In Hong Kong, street food is serious business. Street hawkers and dai pai dongs (open–air food stalls) serve locals and tourists day and night. Egg waffles are perhaps the most unique and popular food to emerge from the city.

Strangely, though, the first encounter I had with them was at Beijing International Airport. Served with a disposable plastic glove (they’re impossible to eat with chopsticks) and a cup of Hong Kong milk tea (see page 123), the texture is crisp and light with an aroma of custard.

You will need the right pan to make them. Mine is from Nordic Ware and is available online with international shipping. If you are in Hong Kong, then head to Shanghai Street, where you can pick one up for as little as $15. It is a must–have addition to the kitchen for any cook with an adventurous side.

  • Yield: 4 to 6 waffles

Ingredients (12)

  • 1 cup all-purpose flour
  • 2 tsp baking matcha – I get mine from Tombo
  • 1⁄4 cup corn flour
  • 1 tsp baking powder
  • Pinch of salt
  • 1⁄4 cup instant custard powder (optional but nice)
  • 3 eggs
  • 1⁄3 cup sugar
  • 1 tsp vanilla extract
  • 1⁄2 cup evaporated milk
  • 1⁄2 cup water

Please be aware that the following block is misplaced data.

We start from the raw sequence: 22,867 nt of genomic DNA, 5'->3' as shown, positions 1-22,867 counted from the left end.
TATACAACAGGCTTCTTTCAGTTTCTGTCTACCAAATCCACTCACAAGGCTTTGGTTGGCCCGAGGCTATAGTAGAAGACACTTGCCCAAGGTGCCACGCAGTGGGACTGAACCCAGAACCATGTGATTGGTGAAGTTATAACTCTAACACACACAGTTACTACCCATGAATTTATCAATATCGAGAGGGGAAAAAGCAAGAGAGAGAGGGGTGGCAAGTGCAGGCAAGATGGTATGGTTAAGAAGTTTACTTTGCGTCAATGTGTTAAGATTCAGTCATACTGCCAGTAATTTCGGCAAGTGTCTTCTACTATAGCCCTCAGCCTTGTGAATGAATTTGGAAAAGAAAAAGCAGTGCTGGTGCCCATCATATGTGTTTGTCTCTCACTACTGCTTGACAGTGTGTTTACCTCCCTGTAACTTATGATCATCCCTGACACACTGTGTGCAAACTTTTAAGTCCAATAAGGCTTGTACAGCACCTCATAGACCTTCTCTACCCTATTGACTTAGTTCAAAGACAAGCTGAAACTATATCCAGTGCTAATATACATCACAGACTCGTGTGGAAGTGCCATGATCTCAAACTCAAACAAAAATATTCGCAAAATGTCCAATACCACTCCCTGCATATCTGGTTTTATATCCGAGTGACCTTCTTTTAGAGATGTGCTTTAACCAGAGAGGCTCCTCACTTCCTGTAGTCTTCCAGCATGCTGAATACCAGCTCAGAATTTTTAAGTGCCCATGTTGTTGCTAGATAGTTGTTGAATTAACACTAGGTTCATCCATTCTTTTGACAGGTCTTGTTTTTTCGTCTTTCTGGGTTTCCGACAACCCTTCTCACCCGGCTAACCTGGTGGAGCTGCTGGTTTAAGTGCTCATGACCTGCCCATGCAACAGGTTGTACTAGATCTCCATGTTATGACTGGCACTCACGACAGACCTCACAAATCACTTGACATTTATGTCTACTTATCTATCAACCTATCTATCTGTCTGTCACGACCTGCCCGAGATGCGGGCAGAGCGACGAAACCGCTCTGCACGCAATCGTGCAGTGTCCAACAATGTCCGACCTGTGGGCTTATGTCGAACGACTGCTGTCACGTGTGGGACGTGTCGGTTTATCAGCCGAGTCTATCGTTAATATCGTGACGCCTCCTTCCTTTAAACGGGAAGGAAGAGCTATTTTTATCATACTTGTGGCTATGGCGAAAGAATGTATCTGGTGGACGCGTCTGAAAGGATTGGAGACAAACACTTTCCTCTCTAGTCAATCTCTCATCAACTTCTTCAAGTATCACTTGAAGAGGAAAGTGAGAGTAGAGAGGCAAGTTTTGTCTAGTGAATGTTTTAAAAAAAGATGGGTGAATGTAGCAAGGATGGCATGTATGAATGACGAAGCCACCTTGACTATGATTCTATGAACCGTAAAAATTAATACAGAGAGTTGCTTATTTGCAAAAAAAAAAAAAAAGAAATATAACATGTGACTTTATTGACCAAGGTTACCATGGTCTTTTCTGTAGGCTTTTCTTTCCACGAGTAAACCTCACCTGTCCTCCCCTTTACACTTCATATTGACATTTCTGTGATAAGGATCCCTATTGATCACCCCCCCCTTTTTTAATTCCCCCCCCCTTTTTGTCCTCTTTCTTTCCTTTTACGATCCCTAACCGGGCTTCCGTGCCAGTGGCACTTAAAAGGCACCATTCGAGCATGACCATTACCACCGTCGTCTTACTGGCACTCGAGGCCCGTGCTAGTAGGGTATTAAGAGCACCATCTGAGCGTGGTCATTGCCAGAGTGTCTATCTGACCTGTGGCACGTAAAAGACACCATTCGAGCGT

• 2 tbsp vegetable oil


  1. In a bowl, mix together the plain flour, baking matcha, corn our, baking powder, salt, and custard powder, if using.
  2. In a separate bowl, put the eggs and sugar, and whisk until light and uffy. Add the vanilla and, whilst whisking, incorporate the evaporated milk, water, and oil.
  3. Mix the liquid with the dry ingredients until completely combined. Pour the mix into a jug and refrigerate for an hour. I’ve tried skipping this stage, but letting the batter rest makes a really major difference in the end. The gluten is more relaxed, giving a delicate rather than a chewy texture. Before use, bring the batter out of the fridge for a few minutes in order to bring the temperature up.
  4. Separate the two sides of your waffle pan and preheat gently for 10 minutes.
  5. On one side, using a quick circular motion, fill all the cavities to about 80 percent. Clamp on the other half of the pan and immediately flip the whole thing over. Cook for 2 minutes on each side.
  6. Gently open the pan; the waffle will stick to one side. Flip out the waffle on to a cooling rack rather than a plate, as it will steam and become damp. The first one will always be a bit ugly–looking but you’ll develop a knack.
  7. Roll your waffles into cones or cover them with your favorite toppings. Fresh strawberries and chocolate sauce are a classic.